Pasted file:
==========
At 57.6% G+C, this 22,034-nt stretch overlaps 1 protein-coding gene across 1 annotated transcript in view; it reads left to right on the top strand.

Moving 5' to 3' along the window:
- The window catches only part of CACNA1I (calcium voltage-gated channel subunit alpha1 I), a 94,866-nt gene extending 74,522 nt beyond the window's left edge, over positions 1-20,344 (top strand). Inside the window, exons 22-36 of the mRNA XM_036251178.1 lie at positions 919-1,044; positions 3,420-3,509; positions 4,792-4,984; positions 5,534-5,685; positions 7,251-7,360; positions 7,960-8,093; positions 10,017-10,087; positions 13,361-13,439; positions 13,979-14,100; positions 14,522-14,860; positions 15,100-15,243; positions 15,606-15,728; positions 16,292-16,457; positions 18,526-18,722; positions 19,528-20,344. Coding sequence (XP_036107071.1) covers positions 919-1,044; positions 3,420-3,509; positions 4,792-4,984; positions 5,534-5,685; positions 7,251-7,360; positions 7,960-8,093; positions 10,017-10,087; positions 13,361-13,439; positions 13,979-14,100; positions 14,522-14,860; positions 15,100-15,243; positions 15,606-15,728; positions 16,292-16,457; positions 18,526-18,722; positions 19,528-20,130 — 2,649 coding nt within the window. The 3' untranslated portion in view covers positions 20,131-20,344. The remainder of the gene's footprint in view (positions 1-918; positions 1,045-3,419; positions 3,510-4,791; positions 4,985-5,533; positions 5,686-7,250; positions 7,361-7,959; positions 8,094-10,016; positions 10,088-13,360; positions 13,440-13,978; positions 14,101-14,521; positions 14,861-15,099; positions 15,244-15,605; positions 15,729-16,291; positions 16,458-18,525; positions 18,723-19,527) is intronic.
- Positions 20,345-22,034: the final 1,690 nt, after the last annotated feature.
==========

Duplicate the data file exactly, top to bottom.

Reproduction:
At 57.6% G+C, this 22,034-nt stretch overlaps 1 protein-coding gene across 1 annotated transcript in view; it reads left to right on the top strand.

Moving 5' to 3' along the window:
- The window catches only part of CACNA1I (calcium voltage-gated channel subunit alpha1 I), a 94,866-nt gene extending 74,522 nt beyond the window's left edge, over positions 1-20,344 (top strand). Inside the window, exons 22-36 of the mRNA XM_036251178.1 lie at positions 919-1,044; positions 3,420-3,509; positions 4,792-4,984; positions 5,534-5,685; positions 7,251-7,360; positions 7,960-8,093; positions 10,017-10,087; positions 13,361-13,439; positions 13,979-14,100; positions 14,522-14,860; positions 15,100-15,243; positions 15,606-15,728; positions 16,292-16,457; positions 18,526-18,722; positions 19,528-20,344. Coding sequence (XP_036107071.1) covers positions 919-1,044; positions 3,420-3,509; positions 4,792-4,984; positions 5,534-5,685; positions 7,251-7,360; positions 7,960-8,093; positions 10,017-10,087; positions 13,361-13,439; positions 13,979-14,100; positions 14,522-14,860; positions 15,100-15,243; positions 15,606-15,728; positions 16,292-16,457; positions 18,526-18,722; positions 19,528-20,130 — 2,649 coding nt within the window. The 3' untranslated portion in view covers positions 20,131-20,344. The remainder of the gene's footprint in view (positions 1-918; positions 1,045-3,419; positions 3,510-4,791; positions 4,985-5,533; positions 5,686-7,250; positions 7,361-7,959; positions 8,094-10,016; positions 10,088-13,360; positions 13,440-13,978; positions 14,101-14,521; positions 14,861-15,099; positions 15,244-15,605; positions 15,729-16,291; positions 16,458-18,525; positions 18,723-19,527) is intronic.
- Positions 20,345-22,034: the final 1,690 nt, after the last annotated feature.